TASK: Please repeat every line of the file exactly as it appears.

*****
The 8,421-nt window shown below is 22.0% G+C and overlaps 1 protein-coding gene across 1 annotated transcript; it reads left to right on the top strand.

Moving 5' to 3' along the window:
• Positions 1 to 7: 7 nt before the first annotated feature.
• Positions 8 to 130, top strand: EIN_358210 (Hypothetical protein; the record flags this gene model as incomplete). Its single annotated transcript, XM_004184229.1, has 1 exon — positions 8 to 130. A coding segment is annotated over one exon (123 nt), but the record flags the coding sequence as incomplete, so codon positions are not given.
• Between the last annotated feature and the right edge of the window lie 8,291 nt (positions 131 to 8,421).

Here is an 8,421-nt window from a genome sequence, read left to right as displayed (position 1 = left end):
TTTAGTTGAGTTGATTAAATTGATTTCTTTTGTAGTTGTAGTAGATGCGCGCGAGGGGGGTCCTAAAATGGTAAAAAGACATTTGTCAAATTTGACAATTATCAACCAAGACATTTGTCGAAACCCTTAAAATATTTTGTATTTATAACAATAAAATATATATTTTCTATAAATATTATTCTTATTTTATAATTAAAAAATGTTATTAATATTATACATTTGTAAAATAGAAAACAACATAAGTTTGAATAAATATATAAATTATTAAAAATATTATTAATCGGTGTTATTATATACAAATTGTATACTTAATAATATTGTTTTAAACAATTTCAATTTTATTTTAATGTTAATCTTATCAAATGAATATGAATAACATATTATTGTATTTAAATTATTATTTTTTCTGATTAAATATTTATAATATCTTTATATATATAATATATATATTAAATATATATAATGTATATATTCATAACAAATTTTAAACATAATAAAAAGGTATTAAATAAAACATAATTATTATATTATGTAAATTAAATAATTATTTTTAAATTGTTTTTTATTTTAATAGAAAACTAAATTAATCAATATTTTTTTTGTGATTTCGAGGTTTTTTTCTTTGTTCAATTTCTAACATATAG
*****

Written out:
The 8,421-nt window shown below is 22.0% G+C and overlaps 1 protein-coding gene across 1 annotated transcript; it reads left to right on the top strand.

Moving 5' to 3' along the window:
• Positions 1 to 7: 7 nt before the first annotated feature.
• Positions 8 to 130, top strand: EIN_358210 (Hypothetical protein; the record flags this gene model as incomplete). Its single annotated transcript, XM_004184229.1, has 1 exon — positions 8 to 130. A coding segment is annotated over one exon (123 nt), but the record flags the coding sequence as incomplete, so codon positions are not given.
• Between the last annotated feature and the right edge of the window lie 8,291 nt (positions 131 to 8,421).

Here is an 8,421-nt window from a genome sequence, read left to right as displayed (position 1 = left end):
TTTAGTTGAGTTGATTAAATTGATTTCTTTTGTAGTTGTAGTAGATGCGCGCGAGGGGGGTCCTAAAATGGTAAAAAGACATTTGTCAAATTTGACAATTATCAACCAAGACATTTGTCGAAACCCTTAAAATATTTTGTATTTATAACAATAAAATATATATTTTCTATAAATATTATTCTTATTTTATAATTAAAAAATGTTATTAATATTATACATTTGTAAAATAGAAAACAACATAAGTTTGAATAAATATATAAATTATTAAAAATATTATTAATCGGTGTTATTATATACAAATTGTATACTTAATAATATTGTTTTAAACAATTTCAATTTTATTTTAATGTTAATCTTATCAAATGAATATGAATAACATATTATTGTATTTAAATTATTATTTTTTCTGATTAAATATTTATAATATCTTTATATATATAATATATATATTAAATATATATAATGTATATATTCATAACAAATTTTAAACATAATAAAAAGGTATTAAATAAAACATAATTATTATATTATGTAAATTAAATAATTATTTTTAAATTGTTTTTTATTTTAATAGAAAACTAAATTAATCAATATTTTTTTTGTGATTTCGAGGTTTTTTTCTTTGTTCAATTTCTAACATATAG